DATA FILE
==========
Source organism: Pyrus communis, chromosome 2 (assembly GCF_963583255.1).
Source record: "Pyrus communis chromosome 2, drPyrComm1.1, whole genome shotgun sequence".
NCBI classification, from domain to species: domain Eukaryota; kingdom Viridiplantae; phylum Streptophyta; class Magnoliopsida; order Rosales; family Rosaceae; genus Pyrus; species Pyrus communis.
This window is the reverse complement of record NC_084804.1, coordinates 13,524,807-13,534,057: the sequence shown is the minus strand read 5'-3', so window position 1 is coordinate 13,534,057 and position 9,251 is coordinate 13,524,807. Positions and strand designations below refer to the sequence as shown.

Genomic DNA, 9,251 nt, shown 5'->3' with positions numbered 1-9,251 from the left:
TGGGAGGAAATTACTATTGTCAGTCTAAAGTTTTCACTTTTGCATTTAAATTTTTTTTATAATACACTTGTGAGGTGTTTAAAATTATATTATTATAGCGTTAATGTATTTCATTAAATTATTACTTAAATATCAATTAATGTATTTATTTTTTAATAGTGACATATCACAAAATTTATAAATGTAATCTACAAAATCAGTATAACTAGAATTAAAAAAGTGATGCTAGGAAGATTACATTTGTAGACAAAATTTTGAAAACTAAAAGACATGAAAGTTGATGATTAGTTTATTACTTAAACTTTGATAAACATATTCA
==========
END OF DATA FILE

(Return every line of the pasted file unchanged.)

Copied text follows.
Source organism: Pyrus communis, chromosome 2 (assembly GCF_963583255.1).
Source record: "Pyrus communis chromosome 2, drPyrComm1.1, whole genome shotgun sequence".
NCBI classification, from domain to species: domain Eukaryota; kingdom Viridiplantae; phylum Streptophyta; class Magnoliopsida; order Rosales; family Rosaceae; genus Pyrus; species Pyrus communis.
This window is the reverse complement of record NC_084804.1, coordinates 13,524,807-13,534,057: the sequence shown is the minus strand read 5'-3', so window position 1 is coordinate 13,534,057 and position 9,251 is coordinate 13,524,807. Positions and strand designations below refer to the sequence as shown.

Genomic DNA, 9,251 nt, shown 5'->3' with positions numbered 1-9,251 from the left:
TGGGAGGAAATTACTATTGTCAGTCTAAAGTTTTCACTTTTGCATTTAAATTTTTTTTATAATACACTTGTGAGGTGTTTAAAATTATATTATTATAGCGTTAATGTATTTCATTAAATTATTACTTAAATATCAATTAATGTATTTATTTTTTAATAGTGACATATCACAAAATTTATAAATGTAATCTACAAAATCAGTATAACTAGAATTAAAAAAGTGATGCTAGGAAGATTACATTTGTAGACAAAATTTTGAAAACTAAAAGACATGAAAGTTGATGATTAGTTTATTACTTAAACTTTGATAAACATATTCA